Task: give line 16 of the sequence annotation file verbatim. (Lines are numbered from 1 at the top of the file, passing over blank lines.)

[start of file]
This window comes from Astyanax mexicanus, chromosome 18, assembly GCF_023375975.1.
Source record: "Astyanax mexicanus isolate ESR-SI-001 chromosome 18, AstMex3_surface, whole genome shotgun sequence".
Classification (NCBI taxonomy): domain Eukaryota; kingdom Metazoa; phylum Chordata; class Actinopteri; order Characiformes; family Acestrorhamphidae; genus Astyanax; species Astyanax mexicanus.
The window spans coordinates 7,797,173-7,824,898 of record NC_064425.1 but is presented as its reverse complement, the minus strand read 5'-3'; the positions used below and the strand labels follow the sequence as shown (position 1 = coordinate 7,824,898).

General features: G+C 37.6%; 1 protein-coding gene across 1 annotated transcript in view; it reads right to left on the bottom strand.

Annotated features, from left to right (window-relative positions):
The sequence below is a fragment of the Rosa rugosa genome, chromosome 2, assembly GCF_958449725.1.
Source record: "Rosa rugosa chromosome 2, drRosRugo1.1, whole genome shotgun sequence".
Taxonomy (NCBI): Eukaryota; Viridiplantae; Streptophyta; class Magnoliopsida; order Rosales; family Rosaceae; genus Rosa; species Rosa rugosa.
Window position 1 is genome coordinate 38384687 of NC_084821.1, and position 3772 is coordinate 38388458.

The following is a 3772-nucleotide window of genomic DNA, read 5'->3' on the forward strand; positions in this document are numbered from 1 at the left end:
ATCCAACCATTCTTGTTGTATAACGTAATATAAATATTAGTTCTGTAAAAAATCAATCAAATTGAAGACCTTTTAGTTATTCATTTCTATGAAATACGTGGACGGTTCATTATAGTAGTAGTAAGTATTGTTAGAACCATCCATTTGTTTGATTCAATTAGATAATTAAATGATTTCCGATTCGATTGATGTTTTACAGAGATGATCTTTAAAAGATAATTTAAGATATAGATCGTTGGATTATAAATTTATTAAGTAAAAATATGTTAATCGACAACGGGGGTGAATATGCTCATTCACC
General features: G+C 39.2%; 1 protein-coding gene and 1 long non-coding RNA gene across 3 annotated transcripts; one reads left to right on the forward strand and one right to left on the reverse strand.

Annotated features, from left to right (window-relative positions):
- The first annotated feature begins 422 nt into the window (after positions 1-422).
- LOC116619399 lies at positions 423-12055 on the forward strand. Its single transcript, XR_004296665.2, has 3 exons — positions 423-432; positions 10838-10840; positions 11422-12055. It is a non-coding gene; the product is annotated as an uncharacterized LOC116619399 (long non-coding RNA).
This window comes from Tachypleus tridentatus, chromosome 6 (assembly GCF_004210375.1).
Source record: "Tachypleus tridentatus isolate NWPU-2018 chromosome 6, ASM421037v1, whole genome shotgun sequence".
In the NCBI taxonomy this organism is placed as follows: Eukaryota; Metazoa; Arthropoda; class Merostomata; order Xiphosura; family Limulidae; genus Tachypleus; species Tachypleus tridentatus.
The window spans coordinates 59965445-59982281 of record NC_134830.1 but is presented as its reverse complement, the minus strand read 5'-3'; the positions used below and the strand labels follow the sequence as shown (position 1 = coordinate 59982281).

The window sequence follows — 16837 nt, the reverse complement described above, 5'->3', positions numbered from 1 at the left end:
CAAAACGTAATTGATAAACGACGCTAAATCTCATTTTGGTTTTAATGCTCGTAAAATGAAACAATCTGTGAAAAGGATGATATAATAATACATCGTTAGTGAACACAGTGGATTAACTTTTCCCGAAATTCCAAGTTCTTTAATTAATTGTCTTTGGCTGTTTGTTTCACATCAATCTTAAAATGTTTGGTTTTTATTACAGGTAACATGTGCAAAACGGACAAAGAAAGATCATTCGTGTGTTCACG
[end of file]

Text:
- LOC116619399 lies at positions 423-12055 on the forward strand. Its single transcript, XR_004296665.2, has 3 exons — positions 423-432; positions 10838-10840; positions 11422-12055. It is a non-coding gene; the product is annotated as an uncharacterized LOC116619399 (long non-coding RNA).